The Physiology of Plants 2: 115 (1903)
Wilhelm Pfeffer

A diminution of the atmospheric pressure usually causes a distinct acceleration of growth in strongly aerobic plants, and this appears to attain its maximal value when the pressure falls to between a quarter and a seventh of an atmosphere. Growth may then be accelerated to two or three times its original rapidity in some plants (Wieler), while Jaccard observed that potatoes grew seven times more rapidly under such circumstances. The result is due partly to the decreased density of the oxygen, and partly to the decreased air-pressure. Experiments performed by diluting air with indifferent gases show that a reduced partial pressure of oxygen does act as an accelerating stimulus to growth, and the fact that different authors are not in precise agreement as to the respective parts played by these two factors probably shows that the duration of the experiments and the nature of the plant are of considerable importance. Wieler found that a mere diminution of air-pressure produced no effect upon growth, possibly because his experiments lasted for a shorter time than those of Jaccard and Schaible. That duration is a factor of great importance is shown by the fact that prolonged tension may at first produce a retardation, but subsequently an acceleration of growth.

It is possible that the decreased air-pressure acts by removing a portion of the external pressure antagonizing turgor, and hence increasing the tension exerted by the internal osmotic pressure upon the cell-wall. In any case, however, the action is a stimulatory one, for a correspondingly increased tension of the cell-wall does not produce any mechanical acceleration of growth. This mechanical theory of Schaible's is in fact based upon an erroneous view as to the importance of turgor in growth. Apparently, therefore, either a decrease of air-pressure or a diminution of the partial pressure of oxygen may act as stimuli accelerating growth, although if the time of exposure is short the period of induction may not be sufficiently prolonged for the production of a perceptible result. [Vochting observed (Bot. Ztg., 1892, p. 94) that a reduction of the percentage of oxygen to 3 per cent, suppressed the formation of root-hairs on the roots of the potato.]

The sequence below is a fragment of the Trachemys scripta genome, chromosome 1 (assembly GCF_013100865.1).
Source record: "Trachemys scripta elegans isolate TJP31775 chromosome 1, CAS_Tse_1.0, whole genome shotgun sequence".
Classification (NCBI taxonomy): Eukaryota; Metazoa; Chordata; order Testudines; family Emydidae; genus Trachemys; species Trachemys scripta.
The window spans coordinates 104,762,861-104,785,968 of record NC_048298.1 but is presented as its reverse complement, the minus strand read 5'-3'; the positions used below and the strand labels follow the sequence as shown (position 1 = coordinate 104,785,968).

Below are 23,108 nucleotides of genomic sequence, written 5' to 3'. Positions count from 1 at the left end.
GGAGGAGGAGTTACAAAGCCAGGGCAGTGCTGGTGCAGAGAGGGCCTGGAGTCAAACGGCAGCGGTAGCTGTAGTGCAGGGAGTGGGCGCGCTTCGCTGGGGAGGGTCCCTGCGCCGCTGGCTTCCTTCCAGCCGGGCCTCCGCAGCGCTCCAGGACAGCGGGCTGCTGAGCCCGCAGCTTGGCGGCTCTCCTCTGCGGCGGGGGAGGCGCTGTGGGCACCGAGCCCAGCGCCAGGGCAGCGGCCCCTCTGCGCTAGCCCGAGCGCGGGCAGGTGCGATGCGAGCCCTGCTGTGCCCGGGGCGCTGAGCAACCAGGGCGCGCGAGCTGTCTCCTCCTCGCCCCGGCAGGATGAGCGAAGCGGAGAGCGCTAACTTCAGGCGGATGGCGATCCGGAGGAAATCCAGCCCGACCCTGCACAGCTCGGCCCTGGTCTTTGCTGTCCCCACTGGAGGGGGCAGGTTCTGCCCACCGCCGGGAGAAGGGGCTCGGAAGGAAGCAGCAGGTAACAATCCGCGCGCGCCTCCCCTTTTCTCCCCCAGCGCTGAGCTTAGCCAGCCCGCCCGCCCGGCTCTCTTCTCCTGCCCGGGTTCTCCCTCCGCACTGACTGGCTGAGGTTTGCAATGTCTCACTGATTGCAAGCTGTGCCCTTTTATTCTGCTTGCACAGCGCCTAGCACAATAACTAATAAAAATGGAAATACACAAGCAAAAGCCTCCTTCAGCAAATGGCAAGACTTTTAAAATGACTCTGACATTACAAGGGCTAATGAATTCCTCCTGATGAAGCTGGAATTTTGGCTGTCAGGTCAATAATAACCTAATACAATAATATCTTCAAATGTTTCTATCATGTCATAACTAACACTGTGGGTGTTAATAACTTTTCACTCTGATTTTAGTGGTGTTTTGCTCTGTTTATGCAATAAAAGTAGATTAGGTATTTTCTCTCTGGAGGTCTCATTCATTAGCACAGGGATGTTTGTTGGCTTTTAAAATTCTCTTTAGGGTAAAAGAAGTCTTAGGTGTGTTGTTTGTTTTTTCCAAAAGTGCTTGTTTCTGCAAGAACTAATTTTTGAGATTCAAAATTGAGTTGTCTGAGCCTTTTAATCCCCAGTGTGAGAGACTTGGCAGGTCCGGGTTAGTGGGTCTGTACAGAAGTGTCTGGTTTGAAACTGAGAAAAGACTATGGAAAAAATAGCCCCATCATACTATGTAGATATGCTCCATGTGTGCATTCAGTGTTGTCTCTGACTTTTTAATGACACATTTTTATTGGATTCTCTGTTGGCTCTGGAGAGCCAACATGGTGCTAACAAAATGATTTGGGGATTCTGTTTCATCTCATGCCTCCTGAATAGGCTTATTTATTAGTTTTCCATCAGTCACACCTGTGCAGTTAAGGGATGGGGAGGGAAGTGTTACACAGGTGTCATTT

Atmospheric Pressure, Plant Growth & Development